Walking on the deck of the American tall ship was a step back in time on Friday for a man from North Escambia.
The USCGC Barque Eagle is docked at Plaza De Luna in downtown Pensacola until Sunday morning.
Escambia County Sheriff’s Office Deputy David Bashore served six years in the Coast Guard, including sailing the Eagle to Europe for the 50th anniversary of the Normandy invasion.
In 1994, he was assigned to the permanent crew working the sails of the Eagle.
“It was old-fashioned sailing,” he said. “Get in the rig, trim and furl the sails.”
The ship sailed the Atlantic to Rouen, France for Normandy’s 50th anniversary.
“What remains with me is the powerful feeling that reigns in the cemeteries of Normandy and the sacrifice of the soldiers,” he said. “I was honored to be able to honor these guys.”
The eagle represents the lost art of seamanship, Bayshore said.
“It’s amazing that a ship like this is still sailing today. It is an honor for Coast Guard cadets to be able to learn sextants and know how to navigate as they once did. It’s a lost art now. A sextant is a navigational instrument used to measure the distance between two visible objects, most often between a star and the horizon. This is how ships navigated before modern GPS.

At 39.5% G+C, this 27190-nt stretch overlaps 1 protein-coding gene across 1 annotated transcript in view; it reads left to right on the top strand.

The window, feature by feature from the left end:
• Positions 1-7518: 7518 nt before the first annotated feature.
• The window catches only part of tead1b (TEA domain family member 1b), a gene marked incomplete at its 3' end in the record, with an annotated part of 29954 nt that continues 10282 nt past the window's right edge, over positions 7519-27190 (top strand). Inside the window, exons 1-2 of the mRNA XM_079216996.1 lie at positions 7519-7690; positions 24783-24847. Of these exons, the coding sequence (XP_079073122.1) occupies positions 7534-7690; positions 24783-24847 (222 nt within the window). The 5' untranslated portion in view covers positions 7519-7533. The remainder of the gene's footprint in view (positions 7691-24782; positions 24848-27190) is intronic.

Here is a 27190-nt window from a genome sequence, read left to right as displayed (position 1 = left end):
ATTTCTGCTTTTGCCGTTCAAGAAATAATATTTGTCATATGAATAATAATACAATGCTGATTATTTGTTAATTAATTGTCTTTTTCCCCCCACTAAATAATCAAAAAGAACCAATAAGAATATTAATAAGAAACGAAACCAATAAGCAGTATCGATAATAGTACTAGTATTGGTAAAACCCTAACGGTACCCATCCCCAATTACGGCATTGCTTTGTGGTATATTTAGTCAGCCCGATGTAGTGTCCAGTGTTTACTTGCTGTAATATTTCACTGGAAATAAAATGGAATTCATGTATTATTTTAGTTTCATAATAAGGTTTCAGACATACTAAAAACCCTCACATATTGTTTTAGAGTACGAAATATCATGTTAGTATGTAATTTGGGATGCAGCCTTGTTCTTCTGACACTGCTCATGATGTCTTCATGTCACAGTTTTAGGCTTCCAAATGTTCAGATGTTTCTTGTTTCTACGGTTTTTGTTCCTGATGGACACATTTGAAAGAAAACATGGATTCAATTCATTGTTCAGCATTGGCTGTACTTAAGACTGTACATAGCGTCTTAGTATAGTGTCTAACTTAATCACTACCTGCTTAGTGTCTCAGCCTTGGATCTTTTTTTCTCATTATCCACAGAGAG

Bashore toured the vessel with Escambia County Sheriff Chip W. Simmons and Chief Deputy Tommi Lyter on Friday, giving them an insider’s look at the tall ship.
The Eagle will be open for free public tours on Saturdays from 11 a.m. to 3:30 p.m. Military and first responders are welcome for an early visit from 10 a.m. to 11 a.m. The Eagle will leave Plaza De Luna in Pensacola at 10 a.m. Sunday. There will be no public tours on Sunday.
“Look in the mast, look in the rigging and see the crosspieces,” Bashore suggested. “These kids are going up there sailing the boat. There is not a machine sailing the ship. It’s just human power and the wind.
To maneuver Eagle under sail, the crew must handle over 22,000 square feet of sail and five miles of rigging. Built during the Twilight Age of Sailing, Eagle’s design and construction epitomizes centuries of development in the art of shipbuilding. A permanent crew of eight officers and 50 enlisted personnel maintain the ship year-round and provide a solid foundation of knowledge and seamanship for the training of up to 150 cadets or officer candidates at a time, gaining experience in leadership and teamwork for the advancement of their careers.
The Eagle is the seventh U.S. Coast Guard cutter to bear the name in a proud lineage dating back to one of the original revenue cutters built in 1792. The square-rigged barque was built by the Blohm and Voss shipyard in Hamburg, Germany, and originally commissioned as Horst Wessel in 1936. The steel-hulled ship was taken for war repairs after World War II, and a U.S. Coast Guard crew – aided by the German crew still on board – sailed the tall ship from Bremerhaven to New London.
Photos for NorthEscambia.com, click to enlarge.